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Retesting Novel Variants

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  • Retesting Novel Variants

    I wanted to retest some novel variant results to check FTDNA ‘s accuracy.
    Because of the expense of testing , 50 of my 90 variants were initially considered by someone more knowledgeable than I . Of these 50 , 22 were selected to be retested. The results showed

    1 location showed to be an Indel rather than the reported value
    1 location , were instead of the derived value reported by FTNA , it was the ancestral value on the retest.
    1 location that could not be reported after multiple attempts at retesting

    19 values were identical. So in my case it was 86 % accurate as far as independent retest

    I thought this result may be helpful to know if two people were comparing results of novel variants.

  • #2
    Originally posted by Brunetmj View Post
    I wanted to retest some novel variant results to check FTDNA ‘s accuracy.
    Because of the expense of testing , 50 of my 90 variants were initially considered by someone more knowledgeable than I . Of these 50 , 22 were selected to be retested. The results showed

    1 location showed to be an Indel rather than the reported value
    1 location , were instead of the derived value reported by FTNA , it was the ancestral value on the retest.
    1 location that could not be reported after multiple attempts at retesting

    19 values were identical. So in my case it was 86 % accurate as far as independent retest

    I thought this result may be helpful to know if two people were comparing results of novel variants.
    There seems to be a lot of problems with the Big-Y tests and I will wait until they get it right before I think about testing.

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    • #3
      [QUOTE]There seems to be a lot of problems with the Big-Y tests and I will wait until they get it right before I think about testing. [QUOTE]

      I certainly can understand that. I personally am trying to avoid all testing here. Extraordinary long waiting times, a breakdown in company communication and an increase in alternatives have led to my decision. Since I have previously taken every major test offered here , this is not any big deal. However it becomes increasing more difficult for me to recommend testing here to others.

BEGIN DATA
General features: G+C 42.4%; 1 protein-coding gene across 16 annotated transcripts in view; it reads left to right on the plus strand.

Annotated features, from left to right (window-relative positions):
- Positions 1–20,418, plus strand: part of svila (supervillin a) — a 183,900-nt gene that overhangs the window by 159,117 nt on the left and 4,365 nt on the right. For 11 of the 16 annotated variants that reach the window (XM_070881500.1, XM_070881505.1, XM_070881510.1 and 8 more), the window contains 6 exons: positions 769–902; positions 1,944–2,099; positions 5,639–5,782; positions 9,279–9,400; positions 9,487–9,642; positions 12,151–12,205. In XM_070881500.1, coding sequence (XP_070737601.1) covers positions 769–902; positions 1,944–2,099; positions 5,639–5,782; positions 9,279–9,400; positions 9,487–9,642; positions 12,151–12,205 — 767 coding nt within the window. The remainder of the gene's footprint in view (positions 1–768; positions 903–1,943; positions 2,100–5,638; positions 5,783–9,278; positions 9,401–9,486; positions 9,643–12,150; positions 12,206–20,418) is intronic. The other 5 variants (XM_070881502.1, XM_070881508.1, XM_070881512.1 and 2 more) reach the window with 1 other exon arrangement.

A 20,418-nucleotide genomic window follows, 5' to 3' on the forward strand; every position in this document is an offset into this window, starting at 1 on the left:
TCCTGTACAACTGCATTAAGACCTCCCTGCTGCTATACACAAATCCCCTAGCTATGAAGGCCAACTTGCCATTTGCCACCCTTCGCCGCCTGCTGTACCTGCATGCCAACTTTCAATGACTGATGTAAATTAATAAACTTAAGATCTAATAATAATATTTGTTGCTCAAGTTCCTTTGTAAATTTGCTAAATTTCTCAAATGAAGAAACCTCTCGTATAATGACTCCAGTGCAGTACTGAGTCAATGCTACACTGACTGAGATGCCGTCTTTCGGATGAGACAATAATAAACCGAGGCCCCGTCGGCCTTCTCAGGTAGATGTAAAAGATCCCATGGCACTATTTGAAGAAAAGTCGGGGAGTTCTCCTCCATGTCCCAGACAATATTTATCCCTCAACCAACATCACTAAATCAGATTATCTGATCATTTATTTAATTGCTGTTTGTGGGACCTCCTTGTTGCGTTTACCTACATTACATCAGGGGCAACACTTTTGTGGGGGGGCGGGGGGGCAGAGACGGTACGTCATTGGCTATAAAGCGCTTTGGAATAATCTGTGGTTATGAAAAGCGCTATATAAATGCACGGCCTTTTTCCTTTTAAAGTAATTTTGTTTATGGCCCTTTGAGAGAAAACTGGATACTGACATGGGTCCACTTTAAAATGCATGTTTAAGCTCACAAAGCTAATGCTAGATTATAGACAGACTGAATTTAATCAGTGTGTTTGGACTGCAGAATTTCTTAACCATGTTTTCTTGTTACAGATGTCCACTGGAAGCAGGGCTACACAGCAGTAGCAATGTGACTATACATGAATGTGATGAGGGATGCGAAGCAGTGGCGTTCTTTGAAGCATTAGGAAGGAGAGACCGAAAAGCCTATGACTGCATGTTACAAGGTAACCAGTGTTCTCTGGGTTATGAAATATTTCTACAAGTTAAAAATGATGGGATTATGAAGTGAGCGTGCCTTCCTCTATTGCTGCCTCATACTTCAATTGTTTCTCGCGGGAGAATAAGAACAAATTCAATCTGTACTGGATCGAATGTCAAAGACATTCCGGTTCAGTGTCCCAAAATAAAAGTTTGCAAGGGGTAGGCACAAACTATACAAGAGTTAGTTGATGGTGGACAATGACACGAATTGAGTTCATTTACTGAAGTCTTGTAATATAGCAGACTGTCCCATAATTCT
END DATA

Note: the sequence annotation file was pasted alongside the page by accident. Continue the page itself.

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      • #4
        Originally posted by Brunetmj View Post
        1 location showed to be an Indel rather than the reported value
        1 location , were instead of the derived value reported by FTNA , it was the ancestral value on the retest.
        1 location that could not be reported after multiple attempts at retesting
        #1 is a known and previously disclosed difficulty with FTDNA's interpretation method. From the BAM file, YFull is able to distinguish between a transition/transversion and an indel.

        #3 is a limitation of ordinary sequencing ("retesting"), not necessarily of FTDNA's results.

        I would be suspicious of #2 as well. It may also be a limitation of conventional sequencing (which may confuse a Y chromosome sequence with a very similar sequence elsewhere on the Y or on another chromosome).
        Last edited by lgmayka; 21 August 2014, 01:23 AM.

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        • #5
          So what would be the conclusions of all this?
          Big y results cannot be replicated elsewhere?


          Originally posted by lgmayka View Post
          #1 is a known and previously disclosed difficulty with FTDNA's interpretation method. From the BAM file, YFull is able to distinguish between a transition/transversion and an indel.

          #3 is a limitation of ordinary sequencing ("retesting"), not necessarily of FTDNA's results.

          I would be suspicious of #2 as well. It may also be a limitation of conventional sequencing (which may confuse a Y chromosome sequence with a very similar sequence elsewhere on the Y or on another chromosome).

          Comment


          • #6
            Originally posted by Brunetmj View Post
            Big y results cannot be replicated elsewhere?
            DNA testing results from one technology cannot always be replicated in another technology. Each technology has its advantages and limitations. Your own experience shows that most, but not all, SNPs found by next-generation sequencing can be reproduced in conventional (Sanger) sequencing.

            Perhaps because the primary use of a Y-DNA haplotree is (arguably) to guide test customers in choosing the next individual SNP to test (by conventional sequencing), ISOGG's listing criteria say that:
            - A SNP found by next-generation sequencing (e.g., Big Y or FullGenomes) but not yet confirmed with conventional sequencing must appear in italics.
            - A SNP found by a microarray (e.g., Geno 2.0 or Chromo2) but not yet confirmed by other means cannot appear at all.
            Last edited by lgmayka; 21 August 2014, 06:55 PM.

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